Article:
Tuesday, August 14, 2007

"And if California slides into the ocean..."

.. it may be better for the rest of us!

A debate in the LA Times begins by framing the issues thus: "There's wide agreement that most dogs should be spayed and neutered." Really?

But worse is to come. "I am a volunteer humane advocate going against you, Bill, a paid lobbyist and profiteering dog breeder allied with a PR firm that unsuccessfully defended Big Tobacco and fought against a living wage law. Birds of a feather, readers!" [See Eric at Classical Values, also quoted earlier here, on the mindset of "activists"]

(Snip)

"Not once have I seen an e-mail response from a breeder, puppy mill or pet store saying that they will save these animals' lives. It would mean one less family to which they could sell a puppy or kitten at a profit. These profiteers not only fail to help, they are now frantic to stop those of us who are demanding a change.
Who do you trust? Those who sacrifice or those who profit?"

So now all breeders are blood- drenched profiteers, while only animal rightists love and do right by animals.

Oh wait, dog haters do too. Here is a columnist in the same paper who also supports mandatory spay neuter (he recently also caused a controversy by writing that he hated people in the military though admitting he had never met any):

"I used to believe that I hated dogs. But now I realize that I'm apathetic about dogs, as I am about any animal that is not delicious. Dogs to me are a lot like flounder.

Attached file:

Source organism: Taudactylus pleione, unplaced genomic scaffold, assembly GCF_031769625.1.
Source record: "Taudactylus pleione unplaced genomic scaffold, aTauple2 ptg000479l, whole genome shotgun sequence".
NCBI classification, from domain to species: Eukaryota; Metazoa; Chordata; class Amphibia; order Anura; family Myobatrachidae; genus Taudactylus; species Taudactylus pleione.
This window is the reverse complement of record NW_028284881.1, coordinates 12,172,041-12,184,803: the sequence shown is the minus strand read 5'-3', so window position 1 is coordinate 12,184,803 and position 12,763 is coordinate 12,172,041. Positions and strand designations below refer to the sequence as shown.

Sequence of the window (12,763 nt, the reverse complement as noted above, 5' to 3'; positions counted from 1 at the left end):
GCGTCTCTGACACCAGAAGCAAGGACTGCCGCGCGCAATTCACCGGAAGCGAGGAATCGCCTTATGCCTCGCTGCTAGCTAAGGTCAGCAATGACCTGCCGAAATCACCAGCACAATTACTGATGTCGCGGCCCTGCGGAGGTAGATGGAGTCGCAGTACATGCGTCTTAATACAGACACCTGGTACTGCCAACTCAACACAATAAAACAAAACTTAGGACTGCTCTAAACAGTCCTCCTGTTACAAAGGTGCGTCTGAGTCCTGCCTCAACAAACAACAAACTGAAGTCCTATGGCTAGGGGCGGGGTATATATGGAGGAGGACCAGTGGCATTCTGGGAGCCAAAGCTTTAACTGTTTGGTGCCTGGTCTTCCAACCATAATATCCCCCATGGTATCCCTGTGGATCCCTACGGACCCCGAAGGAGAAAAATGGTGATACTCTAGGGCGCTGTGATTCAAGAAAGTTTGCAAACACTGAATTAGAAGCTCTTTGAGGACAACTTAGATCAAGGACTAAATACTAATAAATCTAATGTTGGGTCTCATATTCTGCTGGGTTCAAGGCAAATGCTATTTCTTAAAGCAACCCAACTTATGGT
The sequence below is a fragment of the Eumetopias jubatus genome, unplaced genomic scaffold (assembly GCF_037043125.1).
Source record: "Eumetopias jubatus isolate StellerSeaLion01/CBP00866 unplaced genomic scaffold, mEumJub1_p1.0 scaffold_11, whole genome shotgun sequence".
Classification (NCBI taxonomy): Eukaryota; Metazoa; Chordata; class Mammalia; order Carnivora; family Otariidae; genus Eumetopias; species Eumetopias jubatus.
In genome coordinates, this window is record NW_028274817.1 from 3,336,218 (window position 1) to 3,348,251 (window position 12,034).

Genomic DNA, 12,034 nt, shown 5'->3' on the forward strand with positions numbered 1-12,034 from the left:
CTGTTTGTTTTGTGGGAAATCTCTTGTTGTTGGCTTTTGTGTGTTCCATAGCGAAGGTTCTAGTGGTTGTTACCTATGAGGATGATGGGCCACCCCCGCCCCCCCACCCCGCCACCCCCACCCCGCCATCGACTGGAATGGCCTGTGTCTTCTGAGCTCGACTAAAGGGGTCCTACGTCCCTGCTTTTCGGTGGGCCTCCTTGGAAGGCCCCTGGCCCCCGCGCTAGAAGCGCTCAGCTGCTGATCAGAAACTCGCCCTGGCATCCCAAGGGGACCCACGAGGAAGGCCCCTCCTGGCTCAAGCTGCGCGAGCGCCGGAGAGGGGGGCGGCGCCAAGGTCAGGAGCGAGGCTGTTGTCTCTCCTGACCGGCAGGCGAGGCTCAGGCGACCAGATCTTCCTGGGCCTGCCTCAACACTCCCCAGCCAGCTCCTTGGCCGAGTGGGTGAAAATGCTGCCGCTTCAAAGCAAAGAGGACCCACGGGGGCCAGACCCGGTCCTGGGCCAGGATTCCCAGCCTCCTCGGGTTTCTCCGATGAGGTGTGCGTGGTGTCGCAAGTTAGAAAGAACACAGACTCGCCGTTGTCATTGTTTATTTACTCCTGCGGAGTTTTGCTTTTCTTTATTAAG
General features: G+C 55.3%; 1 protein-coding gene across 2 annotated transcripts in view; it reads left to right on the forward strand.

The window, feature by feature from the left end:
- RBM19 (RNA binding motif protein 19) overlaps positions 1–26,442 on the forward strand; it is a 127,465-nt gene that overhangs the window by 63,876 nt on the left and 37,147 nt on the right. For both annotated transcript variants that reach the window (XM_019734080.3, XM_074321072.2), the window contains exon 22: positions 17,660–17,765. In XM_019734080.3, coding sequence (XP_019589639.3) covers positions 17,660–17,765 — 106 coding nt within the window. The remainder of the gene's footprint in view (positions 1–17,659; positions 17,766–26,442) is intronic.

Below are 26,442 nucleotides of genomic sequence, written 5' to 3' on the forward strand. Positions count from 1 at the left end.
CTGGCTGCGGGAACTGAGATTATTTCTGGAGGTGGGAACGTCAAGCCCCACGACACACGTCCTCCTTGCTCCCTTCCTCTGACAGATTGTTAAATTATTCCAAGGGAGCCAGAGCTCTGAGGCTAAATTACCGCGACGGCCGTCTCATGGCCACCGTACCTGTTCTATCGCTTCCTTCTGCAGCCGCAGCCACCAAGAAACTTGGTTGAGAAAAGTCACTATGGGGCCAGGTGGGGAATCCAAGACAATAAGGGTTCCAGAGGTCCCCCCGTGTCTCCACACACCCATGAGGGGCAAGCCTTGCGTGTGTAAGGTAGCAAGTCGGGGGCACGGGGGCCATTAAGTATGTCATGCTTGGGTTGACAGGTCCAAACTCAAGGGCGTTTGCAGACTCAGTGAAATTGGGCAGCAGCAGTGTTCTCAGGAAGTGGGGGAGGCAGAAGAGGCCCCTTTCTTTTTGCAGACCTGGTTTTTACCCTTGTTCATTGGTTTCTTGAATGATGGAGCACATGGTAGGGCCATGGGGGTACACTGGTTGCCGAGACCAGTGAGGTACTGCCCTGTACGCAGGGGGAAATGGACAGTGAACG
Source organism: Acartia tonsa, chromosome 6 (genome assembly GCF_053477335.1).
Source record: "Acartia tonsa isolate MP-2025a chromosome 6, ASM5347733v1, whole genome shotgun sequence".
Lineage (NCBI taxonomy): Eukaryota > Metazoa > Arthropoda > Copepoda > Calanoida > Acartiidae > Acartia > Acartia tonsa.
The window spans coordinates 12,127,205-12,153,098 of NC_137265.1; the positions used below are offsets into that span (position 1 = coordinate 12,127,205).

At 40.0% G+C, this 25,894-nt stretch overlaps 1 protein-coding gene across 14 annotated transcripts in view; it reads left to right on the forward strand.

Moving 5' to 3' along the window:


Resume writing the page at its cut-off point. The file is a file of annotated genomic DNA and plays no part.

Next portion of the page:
"What I've come to realize is that what I really hate is you, the dog owner. Because you're the one who honestly believes that your dog is sentient and that he loves you. Your ego is so grandiose that you can't see that your dog is just using you. Yes, your dog loves you, but only in the way that Anna Nicole Smith loved old, rich men. Yet you honestly believe that your dog's love is particularly meaningful because your dog is special -- almost human, really. In fact, you think, he's an almost-human that happens to be a lot like you. He is a lot like you if you happen to assess colleagues by smelling their butts and enjoy publicly eating your own vomit."

As a dog owner and breeder who has taken a loss, not a profit, to breed rare and useful dogs that could not even be expensively exempt under the proposed law, I am nearly speechless.

Sorry, Mary, but there is no compromise with fanatical hidden agendas (no more domestic animals) or invincible ignorance and arrogance.

Molon Labe*.

HT Margory Cohen & Reid.

*"Come and take them"-- what the Spartans said to the Persians when ordered to surrender their weapons.

5 comments:

Anonymous said...

Steve, as we discussed earlier in the week, I recall when Barry Goldwater suggested it might be a plus for the nation if California did float out into the Pacific, and we all thought that he was 'way too radical to be President.